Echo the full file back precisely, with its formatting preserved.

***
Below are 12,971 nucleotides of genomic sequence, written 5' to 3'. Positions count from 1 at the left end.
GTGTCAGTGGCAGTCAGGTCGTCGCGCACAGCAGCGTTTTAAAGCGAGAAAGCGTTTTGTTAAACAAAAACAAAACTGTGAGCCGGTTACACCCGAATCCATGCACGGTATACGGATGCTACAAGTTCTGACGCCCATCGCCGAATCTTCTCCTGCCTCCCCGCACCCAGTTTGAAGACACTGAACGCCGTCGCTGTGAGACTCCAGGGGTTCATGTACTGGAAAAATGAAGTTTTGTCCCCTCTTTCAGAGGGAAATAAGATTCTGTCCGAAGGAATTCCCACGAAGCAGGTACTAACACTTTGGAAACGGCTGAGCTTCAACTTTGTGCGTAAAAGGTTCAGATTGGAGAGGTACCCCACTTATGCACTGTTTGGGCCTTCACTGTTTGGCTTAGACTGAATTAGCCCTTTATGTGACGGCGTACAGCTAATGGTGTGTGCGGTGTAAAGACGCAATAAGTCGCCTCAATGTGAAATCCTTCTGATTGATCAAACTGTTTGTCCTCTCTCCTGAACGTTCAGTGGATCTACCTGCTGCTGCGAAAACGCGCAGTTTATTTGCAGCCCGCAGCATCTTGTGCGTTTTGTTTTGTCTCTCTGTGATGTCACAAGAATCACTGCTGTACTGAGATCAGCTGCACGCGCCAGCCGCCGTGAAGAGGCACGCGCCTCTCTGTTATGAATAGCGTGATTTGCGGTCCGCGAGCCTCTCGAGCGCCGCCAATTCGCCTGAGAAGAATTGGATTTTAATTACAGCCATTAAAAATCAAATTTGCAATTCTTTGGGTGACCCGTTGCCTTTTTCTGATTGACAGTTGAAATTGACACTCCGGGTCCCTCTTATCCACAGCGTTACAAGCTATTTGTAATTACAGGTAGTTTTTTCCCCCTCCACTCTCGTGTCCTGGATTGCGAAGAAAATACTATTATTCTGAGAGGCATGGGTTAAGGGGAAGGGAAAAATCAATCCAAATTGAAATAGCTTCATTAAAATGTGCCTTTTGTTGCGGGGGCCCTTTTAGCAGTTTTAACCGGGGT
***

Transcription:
Below are 12,971 nucleotides of genomic sequence, written 5' to 3'. Positions count from 1 at the left end.
GTGTCAGTGGCAGTCAGGTCGTCGCGCACAGCAGCGTTTTAAAGCGAGAAAGCGTTTTGTTAAACAAAAACAAAACTGTGAGCCGGTTACACCCGAATCCATGCACGGTATACGGATGCTACAAGTTCTGACGCCCATCGCCGAATCTTCTCCTGCCTCCCCGCACCCAGTTTGAAGACACTGAACGCCGTCGCTGTGAGACTCCAGGGGTTCATGTACTGGAAAAATGAAGTTTTGTCCCCTCTTTCAGAGGGAAATAAGATTCTGTCCGAAGGAATTCCCACGAAGCAGGTACTAACACTTTGGAAACGGCTGAGCTTCAACTTTGTGCGTAAAAGGTTCAGATTGGAGAGGTACCCCACTTATGCACTGTTTGGGCCTTCACTGTTTGGCTTAGACTGAATTAGCCCTTTATGTGACGGCGTACAGCTAATGGTGTGTGCGGTGTAAAGACGCAATAAGTCGCCTCAATGTGAAATCCTTCTGATTGATCAAACTGTTTGTCCTCTCTCCTGAACGTTCAGTGGATCTACCTGCTGCTGCGAAAACGCGCAGTTTATTTGCAGCCCGCAGCATCTTGTGCGTTTTGTTTTGTCTCTCTGTGATGTCACAAGAATCACTGCTGTACTGAGATCAGCTGCACGCGCCAGCCGCCGTGAAGAGGCACGCGCCTCTCTGTTATGAATAGCGTGATTTGCGGTCCGCGAGCCTCTCGAGCGCCGCCAATTCGCCTGAGAAGAATTGGATTTTAATTACAGCCATTAAAAATCAAATTTGCAATTCTTTGGGTGACCCGTTGCCTTTTTCTGATTGACAGTTGAAATTGACACTCCGGGTCCCTCTTATCCACAGCGTTACAAGCTATTTGTAATTACAGGTAGTTTTTTCCCCCTCCACTCTCGTGTCCTGGATTGCGAAGAAAATACTATTATTCTGAGAGGCATGGGTTAAGGGGAAGGGAAAAATCAATCCAAATTGAAATAGCTTCATTAAAATGTGCCTTTTGTTGCGGGGGCCCTTTTAGCAGTTTTAACCGGGGT